Through Ed, Fay learned of the three deaths, two of them in Reno County, all three outside of Medora.
Buford Johnson, 55, pastor of the Colored Nazarene Church on Fifth Ave., and his grandson Aaron Johnson, Jr., 4, both died at Buford’s rural home. Also dead was the six-month-old child of Mr. and Mrs. J. H. Goertzen. The baby was found in a wheat field just north of the county line after he had been blown from their rural home when it was demolished.
“You know . . . I’ve got to say it,” said Ed to his long-time pal, having worked together in their early days on the city police force, “the worst part of this job is when babies and children die. By the time I was thirteen, my parents had lost five of us.”
“I didn’t know that,” said Fay. “Sorry. I appreciate you coming out, getting soaked to the bone, and taking the worst cases.”
“After visiting with the parents and family members of the dead children, I don’t need to go to church tomorrow, I mean today,” said Ed. “I could almost quote scripture from the book of Matthew, ‘But Jesus said, Let the little children come to me and do not hinder them . . .’”
Fay continued the verse, “For to such belongs the Kingdom of heaven.”
“How’s it going here?” asked Ed.
“Henry Strause, night fireman at Carey Salt, died from collapsing debris,” said Fay.
“Too bad,” Ed commented. “Good man.”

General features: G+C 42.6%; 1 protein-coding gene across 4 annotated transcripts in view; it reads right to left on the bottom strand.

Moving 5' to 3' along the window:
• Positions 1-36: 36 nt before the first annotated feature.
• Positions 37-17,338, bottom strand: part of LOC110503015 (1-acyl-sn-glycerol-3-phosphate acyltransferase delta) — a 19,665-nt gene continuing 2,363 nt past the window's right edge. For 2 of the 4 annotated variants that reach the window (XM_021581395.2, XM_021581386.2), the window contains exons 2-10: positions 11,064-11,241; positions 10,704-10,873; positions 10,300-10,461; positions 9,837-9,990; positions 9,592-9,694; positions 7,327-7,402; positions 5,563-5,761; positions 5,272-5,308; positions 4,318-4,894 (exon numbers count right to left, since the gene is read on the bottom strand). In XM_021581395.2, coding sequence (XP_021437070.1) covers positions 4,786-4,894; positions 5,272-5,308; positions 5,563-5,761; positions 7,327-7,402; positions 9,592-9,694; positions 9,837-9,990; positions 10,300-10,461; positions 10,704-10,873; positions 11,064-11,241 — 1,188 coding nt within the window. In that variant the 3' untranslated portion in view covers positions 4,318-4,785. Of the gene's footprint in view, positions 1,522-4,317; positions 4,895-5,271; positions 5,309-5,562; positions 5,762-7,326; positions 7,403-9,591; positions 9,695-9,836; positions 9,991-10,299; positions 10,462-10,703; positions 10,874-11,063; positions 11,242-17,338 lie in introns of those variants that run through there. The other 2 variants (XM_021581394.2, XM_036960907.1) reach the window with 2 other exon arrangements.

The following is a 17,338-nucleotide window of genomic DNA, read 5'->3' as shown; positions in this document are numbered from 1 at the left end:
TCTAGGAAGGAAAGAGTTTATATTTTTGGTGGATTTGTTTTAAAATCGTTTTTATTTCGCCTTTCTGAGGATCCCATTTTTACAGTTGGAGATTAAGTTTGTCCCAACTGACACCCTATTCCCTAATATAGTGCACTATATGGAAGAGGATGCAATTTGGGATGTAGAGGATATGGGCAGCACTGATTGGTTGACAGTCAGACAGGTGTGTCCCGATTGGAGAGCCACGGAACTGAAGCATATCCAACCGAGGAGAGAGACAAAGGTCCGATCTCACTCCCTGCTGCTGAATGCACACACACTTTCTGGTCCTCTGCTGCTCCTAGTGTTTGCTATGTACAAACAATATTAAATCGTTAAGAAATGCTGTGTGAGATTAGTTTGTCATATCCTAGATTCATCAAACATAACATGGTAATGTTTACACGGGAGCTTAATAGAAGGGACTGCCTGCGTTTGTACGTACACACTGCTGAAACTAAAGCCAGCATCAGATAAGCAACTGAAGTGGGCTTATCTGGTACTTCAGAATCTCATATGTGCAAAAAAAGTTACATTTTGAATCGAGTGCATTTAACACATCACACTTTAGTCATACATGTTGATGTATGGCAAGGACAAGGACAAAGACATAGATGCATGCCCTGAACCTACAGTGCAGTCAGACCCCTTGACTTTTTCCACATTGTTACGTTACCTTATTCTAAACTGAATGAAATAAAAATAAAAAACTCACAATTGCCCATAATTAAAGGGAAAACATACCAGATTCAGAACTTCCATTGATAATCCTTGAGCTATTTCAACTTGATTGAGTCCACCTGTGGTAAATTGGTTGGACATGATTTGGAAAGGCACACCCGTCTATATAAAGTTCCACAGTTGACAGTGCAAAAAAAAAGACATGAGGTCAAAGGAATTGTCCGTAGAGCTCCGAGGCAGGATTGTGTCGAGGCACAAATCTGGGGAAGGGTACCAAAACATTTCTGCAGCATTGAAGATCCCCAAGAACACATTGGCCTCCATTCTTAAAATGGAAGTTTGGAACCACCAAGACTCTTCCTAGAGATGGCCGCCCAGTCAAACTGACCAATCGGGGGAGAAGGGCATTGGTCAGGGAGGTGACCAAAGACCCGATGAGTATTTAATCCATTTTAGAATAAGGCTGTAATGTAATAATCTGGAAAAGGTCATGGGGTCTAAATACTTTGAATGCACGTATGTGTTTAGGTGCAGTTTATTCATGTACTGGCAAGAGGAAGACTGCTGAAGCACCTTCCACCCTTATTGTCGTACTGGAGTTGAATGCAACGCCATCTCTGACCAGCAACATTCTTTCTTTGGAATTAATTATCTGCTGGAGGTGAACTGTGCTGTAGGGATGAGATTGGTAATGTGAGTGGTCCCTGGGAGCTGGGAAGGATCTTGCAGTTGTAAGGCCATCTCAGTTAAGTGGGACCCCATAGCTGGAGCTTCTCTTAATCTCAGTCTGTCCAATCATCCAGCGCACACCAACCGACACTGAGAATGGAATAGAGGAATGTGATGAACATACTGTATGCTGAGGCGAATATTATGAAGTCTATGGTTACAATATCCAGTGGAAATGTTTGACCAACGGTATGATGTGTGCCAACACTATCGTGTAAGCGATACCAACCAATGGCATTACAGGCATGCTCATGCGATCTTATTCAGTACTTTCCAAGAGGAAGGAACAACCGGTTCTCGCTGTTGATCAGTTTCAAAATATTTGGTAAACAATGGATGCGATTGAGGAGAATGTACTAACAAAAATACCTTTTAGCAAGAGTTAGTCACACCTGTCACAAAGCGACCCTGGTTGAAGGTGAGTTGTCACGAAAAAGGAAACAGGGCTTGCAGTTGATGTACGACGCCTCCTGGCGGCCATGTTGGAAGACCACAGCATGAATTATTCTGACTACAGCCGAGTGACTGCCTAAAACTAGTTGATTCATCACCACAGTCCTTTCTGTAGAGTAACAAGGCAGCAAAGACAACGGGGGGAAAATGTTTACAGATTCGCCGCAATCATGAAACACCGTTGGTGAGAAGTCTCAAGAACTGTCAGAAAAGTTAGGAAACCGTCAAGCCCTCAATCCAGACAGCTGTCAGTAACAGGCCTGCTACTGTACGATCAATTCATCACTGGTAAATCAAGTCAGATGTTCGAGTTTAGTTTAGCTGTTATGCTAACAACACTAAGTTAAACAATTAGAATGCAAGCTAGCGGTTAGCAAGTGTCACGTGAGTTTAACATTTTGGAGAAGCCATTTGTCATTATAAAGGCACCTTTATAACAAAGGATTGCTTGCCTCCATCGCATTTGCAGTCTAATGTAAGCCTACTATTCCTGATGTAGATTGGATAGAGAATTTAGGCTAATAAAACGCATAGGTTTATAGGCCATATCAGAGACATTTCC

“The Guard will be working in shifts in the area,” said Fay, “Captain Elmer Lentz had his house on East Third badly damaged, but he’s out commanding a detachment from Battery A to guard the property of others. He understands, duty comes first.”
“I saw a boy with a feather and straw embedded in his hip,” Ed commented.
“I talked with a man who got rolled up in his sitting room rug as the rest of the furniture disappeared through his roofless house,” said Fay.
I met a family who lost the east-side wall of their house,” said Ed, “but all their belongings were untouched. When the man left the house, out of habit, he locked the front door with his key.”
Cora understood Fay’s job. He would be home when he got home.
Fay knew he was a lucky man. Cora was a patient woman, especially with him.
Fay told Cora, “The worst thing I heard last night was, ‘We lost our home.’ But Ed had a rough night. What he heard was, ‘We lost our child.’
“It was extra hard on Ed,” continued Fay. “Soaked from the rain, chilled to the bone, he worked the deaths of two children, one a baby. Ed told me that his parents had to watch five of their children die. Only he and Paul survived.”
Until next time, happy writing and reading.